In Leading from Purpose, Nick Craig at the Harvard Business School writes, “No one can take your purpose away from you; it is your real identity. Purpose has deep resilience and staying power in a way that nothing else can or will.” Craig goes on to make the point that purpose is different from objectives. Daenerys wants to take the Iron Throne and control Westeros. That is her objective but not her purpose. Daenerys tells Tyrion, “Lannister, Targaryen, Baratheon, Stark, Tyrell. They’re all just spokes on a wheel. This one’s on top, then that one’son top and on and on it spins, crushing those on the ground.”
Break the Wheel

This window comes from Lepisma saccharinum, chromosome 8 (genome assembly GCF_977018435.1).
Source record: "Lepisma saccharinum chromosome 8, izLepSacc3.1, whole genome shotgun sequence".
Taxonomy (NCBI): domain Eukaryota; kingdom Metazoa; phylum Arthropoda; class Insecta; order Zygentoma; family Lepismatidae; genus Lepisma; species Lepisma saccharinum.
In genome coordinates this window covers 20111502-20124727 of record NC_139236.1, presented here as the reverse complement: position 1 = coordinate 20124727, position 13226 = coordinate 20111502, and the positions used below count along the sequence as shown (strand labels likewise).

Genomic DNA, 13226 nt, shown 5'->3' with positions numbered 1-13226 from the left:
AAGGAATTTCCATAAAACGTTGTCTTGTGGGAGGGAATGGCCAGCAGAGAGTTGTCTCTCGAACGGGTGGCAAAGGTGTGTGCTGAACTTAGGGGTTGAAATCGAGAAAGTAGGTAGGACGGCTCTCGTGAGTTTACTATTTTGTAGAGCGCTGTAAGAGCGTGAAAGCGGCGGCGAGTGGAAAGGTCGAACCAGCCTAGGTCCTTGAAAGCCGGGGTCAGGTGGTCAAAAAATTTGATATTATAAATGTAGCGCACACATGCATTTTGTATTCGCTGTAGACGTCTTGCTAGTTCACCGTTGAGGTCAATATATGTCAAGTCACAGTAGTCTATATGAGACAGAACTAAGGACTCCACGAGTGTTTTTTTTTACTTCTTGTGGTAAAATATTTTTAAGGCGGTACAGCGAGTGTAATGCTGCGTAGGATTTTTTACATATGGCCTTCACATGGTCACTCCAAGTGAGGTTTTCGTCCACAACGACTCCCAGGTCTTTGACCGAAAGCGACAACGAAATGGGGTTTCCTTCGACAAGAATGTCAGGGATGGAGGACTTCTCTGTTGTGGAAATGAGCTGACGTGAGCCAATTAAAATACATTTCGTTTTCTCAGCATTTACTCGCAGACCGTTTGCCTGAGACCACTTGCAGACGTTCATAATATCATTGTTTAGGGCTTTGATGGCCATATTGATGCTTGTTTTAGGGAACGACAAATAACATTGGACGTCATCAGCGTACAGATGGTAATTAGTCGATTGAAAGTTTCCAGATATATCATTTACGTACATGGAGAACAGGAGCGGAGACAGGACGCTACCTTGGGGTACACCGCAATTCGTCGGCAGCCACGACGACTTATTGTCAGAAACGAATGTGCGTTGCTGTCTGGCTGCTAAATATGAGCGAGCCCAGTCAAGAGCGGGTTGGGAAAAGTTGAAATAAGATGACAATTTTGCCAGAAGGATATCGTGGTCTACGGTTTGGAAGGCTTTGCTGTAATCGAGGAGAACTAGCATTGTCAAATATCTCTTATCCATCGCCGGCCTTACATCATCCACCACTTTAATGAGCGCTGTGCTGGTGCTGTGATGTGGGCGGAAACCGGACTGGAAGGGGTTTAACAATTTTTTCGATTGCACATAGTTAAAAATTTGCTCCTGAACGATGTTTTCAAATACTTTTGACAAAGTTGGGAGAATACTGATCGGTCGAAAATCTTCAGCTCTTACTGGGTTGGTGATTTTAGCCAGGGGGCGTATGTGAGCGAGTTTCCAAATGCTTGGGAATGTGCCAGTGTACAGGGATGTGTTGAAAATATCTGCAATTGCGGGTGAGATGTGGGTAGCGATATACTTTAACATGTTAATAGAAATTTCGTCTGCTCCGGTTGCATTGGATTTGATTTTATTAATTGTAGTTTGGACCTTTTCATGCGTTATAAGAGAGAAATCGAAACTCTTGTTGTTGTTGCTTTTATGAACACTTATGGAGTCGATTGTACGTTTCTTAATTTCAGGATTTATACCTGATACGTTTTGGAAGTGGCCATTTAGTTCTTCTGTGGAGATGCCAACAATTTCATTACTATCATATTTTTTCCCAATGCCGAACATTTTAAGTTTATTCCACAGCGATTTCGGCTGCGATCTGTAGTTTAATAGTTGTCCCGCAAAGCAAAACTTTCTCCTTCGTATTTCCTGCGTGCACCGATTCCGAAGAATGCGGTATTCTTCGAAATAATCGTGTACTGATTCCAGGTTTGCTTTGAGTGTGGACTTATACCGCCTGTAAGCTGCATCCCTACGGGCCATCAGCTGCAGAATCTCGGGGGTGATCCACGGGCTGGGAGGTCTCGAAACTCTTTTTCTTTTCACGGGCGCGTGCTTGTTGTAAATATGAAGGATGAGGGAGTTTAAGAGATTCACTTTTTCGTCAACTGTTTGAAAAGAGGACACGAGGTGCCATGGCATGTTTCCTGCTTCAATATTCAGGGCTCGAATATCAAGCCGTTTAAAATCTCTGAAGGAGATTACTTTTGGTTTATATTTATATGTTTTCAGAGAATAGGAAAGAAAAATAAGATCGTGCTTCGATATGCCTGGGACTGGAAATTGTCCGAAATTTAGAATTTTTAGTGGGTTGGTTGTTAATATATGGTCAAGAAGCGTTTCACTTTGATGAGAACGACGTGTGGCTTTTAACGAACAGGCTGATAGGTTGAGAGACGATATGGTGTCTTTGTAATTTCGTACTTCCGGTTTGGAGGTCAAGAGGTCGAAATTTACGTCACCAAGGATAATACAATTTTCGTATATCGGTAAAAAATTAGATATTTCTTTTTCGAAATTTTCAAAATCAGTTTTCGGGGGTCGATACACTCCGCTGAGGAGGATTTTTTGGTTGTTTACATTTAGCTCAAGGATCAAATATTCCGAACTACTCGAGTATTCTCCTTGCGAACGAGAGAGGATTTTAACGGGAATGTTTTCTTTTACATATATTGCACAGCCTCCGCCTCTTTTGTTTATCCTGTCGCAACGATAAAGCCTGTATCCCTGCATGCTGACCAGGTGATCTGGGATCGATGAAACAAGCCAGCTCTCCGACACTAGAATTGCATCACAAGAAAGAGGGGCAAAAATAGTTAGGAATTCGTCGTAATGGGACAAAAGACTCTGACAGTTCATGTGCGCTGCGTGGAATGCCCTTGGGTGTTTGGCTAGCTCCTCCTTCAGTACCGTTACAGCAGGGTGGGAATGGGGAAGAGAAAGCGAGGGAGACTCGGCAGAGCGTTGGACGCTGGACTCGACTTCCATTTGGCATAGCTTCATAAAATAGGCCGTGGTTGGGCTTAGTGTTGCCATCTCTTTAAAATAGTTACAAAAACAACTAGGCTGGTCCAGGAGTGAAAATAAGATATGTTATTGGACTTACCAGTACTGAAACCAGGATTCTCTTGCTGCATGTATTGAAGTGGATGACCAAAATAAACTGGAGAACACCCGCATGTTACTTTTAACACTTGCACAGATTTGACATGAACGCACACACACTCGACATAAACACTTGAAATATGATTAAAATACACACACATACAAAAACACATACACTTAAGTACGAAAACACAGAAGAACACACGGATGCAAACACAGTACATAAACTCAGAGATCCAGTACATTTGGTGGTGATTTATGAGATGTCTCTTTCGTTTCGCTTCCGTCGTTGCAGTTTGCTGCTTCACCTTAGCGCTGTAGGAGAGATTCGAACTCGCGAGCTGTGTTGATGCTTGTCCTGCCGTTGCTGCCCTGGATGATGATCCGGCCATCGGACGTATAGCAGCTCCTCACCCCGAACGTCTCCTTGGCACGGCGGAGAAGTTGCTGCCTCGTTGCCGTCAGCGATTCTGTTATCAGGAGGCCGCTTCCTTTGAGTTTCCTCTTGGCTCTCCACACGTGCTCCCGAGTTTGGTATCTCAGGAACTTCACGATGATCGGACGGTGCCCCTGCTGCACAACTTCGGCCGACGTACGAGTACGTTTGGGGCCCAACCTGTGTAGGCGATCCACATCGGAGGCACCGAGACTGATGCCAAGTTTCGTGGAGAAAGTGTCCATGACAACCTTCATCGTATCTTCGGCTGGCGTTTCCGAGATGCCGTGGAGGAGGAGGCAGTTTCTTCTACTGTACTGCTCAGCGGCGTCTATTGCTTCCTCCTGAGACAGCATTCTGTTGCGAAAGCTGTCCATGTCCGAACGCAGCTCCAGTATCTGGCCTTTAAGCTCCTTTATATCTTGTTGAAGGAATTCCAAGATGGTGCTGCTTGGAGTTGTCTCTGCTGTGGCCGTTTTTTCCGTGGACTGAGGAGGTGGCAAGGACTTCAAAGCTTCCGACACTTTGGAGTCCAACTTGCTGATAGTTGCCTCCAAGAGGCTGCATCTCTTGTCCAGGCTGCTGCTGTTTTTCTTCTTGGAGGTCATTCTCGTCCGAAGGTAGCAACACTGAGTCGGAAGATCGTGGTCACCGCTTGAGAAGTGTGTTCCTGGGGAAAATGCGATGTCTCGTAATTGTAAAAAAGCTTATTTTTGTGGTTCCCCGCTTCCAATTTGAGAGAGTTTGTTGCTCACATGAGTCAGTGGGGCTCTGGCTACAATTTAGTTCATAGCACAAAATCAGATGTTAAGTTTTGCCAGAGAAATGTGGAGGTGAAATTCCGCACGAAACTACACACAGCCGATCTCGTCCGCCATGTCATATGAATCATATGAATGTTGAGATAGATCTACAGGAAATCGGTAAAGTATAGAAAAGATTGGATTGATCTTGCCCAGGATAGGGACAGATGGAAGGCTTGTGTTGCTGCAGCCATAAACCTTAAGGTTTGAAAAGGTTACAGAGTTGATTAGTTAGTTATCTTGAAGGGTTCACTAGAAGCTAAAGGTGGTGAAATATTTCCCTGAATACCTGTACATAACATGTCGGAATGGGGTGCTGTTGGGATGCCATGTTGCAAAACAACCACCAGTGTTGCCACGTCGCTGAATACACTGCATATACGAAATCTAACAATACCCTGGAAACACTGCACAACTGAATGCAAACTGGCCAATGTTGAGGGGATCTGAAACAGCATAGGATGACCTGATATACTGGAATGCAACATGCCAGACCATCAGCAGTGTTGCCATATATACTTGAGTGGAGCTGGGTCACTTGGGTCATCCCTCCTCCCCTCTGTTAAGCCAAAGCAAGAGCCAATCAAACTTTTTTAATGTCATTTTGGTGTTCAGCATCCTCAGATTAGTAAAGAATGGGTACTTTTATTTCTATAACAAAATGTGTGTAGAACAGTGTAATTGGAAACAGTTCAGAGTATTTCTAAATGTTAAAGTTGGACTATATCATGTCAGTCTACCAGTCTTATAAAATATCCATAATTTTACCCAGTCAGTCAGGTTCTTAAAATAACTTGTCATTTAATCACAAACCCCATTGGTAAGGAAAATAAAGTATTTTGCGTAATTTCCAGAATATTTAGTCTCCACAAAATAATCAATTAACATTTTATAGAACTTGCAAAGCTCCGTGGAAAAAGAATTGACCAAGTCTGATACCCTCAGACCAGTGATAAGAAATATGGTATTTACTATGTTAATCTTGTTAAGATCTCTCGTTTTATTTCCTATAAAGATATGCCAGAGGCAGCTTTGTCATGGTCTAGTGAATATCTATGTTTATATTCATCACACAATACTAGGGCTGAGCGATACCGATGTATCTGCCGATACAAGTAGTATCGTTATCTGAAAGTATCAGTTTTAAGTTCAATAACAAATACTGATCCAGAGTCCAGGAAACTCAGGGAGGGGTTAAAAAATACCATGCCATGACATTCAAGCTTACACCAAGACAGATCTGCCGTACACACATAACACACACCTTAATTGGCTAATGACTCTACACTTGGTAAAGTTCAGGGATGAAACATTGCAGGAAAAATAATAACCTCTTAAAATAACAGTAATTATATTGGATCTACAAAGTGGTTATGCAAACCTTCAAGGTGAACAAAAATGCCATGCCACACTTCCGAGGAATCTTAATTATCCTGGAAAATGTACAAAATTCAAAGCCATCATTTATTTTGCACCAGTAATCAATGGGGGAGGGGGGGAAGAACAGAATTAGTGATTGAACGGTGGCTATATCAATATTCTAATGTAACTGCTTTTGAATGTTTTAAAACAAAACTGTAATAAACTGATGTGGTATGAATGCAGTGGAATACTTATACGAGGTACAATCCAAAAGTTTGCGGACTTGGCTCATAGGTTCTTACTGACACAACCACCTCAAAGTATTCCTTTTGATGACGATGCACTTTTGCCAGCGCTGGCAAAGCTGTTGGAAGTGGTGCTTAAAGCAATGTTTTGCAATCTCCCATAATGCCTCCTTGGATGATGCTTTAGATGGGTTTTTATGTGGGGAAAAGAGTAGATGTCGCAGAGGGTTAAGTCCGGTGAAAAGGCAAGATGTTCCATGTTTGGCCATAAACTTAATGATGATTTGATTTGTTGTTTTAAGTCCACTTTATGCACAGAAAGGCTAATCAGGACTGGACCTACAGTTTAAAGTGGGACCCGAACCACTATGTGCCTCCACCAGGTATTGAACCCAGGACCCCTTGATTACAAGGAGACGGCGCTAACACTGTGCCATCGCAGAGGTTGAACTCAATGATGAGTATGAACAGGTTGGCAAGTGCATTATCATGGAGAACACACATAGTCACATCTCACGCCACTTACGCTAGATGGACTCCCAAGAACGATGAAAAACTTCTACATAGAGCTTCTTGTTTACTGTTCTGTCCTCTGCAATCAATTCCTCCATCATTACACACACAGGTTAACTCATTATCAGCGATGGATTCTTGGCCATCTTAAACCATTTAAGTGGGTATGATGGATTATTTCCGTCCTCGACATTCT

Tyrion says it’s a beautiful dream to stop the wheel, a dream others have dreamt before but couldn’t make real. Dany says: “I’m not going to stop the wheel. I’m going to break the wheel.” This is her purpose: to break the cycle that continues to oppress the downtrodden, disenfranchised, and vulnerable. Daenerys wants to put a system in place that treats all people fairly instead of marginalizing, enslaving, and taking advantage of them. Yet, she makes a leadership choice on the battlefield that calls this into question. She executes two prisoners who stand up to her authority. She could be seen to betray her leadership purpose, or she could be seen to make a difficult choice where the ends justify the means, and she proves her commitment to her purpose. Queen Cersei’s objective, on the other hand, is to defeat all of her enemies. Her purpose, which is also one of her top values, is power. Success for Cersei means retaining power and gaining more power. Cersei and Daenerys are competitors whose purposes are at odds. They must confront each other. In the real world, we could also face competitors who oppose our objectives and our purpose. It is important to remember to use our values to drive our authenticity as leaders. This will help our colleagues choose to follow us into battle. Our authenticity will help us motivate our followers.